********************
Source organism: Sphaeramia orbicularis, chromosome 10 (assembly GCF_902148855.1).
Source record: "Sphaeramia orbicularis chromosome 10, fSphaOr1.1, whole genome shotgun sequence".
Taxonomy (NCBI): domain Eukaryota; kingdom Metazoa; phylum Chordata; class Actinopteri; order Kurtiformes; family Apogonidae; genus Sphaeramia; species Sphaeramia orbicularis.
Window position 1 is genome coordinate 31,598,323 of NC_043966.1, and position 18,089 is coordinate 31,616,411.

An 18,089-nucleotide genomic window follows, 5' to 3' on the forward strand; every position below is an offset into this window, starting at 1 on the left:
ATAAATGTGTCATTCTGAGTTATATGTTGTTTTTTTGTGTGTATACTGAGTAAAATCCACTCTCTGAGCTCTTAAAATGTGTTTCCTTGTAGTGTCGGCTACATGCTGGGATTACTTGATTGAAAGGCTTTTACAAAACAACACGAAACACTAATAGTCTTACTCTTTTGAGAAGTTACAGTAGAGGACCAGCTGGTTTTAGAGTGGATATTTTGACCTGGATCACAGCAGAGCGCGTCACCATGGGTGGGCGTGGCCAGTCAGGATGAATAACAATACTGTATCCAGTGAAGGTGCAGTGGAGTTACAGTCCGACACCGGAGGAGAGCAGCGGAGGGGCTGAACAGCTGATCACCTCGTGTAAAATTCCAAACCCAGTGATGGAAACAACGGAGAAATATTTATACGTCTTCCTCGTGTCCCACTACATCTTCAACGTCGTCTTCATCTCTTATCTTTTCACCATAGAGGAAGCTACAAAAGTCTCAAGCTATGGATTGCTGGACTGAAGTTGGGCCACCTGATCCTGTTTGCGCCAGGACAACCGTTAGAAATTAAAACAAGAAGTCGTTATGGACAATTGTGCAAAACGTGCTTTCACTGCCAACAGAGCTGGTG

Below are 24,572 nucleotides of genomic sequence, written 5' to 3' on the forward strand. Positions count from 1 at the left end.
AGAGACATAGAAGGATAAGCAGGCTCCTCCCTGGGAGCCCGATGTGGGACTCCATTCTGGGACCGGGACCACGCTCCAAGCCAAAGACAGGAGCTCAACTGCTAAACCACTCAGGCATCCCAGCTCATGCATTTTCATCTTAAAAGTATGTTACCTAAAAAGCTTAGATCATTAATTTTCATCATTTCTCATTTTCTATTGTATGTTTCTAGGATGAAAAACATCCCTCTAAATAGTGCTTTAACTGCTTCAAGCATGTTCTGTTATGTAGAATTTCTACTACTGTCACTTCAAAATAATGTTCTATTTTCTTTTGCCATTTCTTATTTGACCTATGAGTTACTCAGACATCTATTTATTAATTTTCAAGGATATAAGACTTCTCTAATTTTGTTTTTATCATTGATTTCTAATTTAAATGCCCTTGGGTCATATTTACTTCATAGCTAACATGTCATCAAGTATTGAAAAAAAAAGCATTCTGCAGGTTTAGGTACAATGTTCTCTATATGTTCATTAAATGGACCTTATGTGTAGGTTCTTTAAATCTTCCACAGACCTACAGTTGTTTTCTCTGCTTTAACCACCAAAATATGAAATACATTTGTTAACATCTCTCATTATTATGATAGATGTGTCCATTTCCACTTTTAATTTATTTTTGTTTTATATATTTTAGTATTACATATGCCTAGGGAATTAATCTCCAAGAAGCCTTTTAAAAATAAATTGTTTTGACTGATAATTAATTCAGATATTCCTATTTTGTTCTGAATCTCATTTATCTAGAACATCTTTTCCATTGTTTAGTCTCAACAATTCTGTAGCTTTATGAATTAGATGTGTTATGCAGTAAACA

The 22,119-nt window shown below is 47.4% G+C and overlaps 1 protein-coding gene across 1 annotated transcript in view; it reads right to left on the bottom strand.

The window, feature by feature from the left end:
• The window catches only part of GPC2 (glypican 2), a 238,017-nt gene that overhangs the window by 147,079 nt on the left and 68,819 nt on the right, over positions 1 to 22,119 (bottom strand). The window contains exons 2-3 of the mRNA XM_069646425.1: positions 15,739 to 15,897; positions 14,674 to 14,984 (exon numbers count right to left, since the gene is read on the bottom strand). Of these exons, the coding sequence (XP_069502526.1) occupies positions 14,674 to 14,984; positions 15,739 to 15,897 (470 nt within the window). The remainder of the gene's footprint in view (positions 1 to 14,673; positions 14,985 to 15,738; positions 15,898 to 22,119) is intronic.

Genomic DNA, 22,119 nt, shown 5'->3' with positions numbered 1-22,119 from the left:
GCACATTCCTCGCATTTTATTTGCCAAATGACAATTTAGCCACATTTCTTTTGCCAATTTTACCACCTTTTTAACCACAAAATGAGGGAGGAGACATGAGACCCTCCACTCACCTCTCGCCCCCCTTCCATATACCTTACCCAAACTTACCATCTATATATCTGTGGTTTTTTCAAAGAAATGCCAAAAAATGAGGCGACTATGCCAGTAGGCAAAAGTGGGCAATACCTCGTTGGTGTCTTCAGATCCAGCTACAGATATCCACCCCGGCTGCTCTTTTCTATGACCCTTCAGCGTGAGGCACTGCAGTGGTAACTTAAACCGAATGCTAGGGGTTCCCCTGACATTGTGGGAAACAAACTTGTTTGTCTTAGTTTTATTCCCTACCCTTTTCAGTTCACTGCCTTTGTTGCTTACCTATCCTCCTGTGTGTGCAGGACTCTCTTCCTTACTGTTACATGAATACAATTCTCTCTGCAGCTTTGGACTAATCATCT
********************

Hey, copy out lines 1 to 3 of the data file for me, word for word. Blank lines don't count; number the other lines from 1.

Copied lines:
Source organism: Sphaeramia orbicularis, chromosome 10 (assembly GCF_902148855.1).
Source record: "Sphaeramia orbicularis chromosome 10, fSphaOr1.1, whole genome shotgun sequence".
Taxonomy (NCBI): domain Eukaryota; kingdom Metazoa; phylum Chordata; class Actinopteri; order Kurtiformes; family Apogonidae; genus Sphaeramia; species Sphaeramia orbicularis.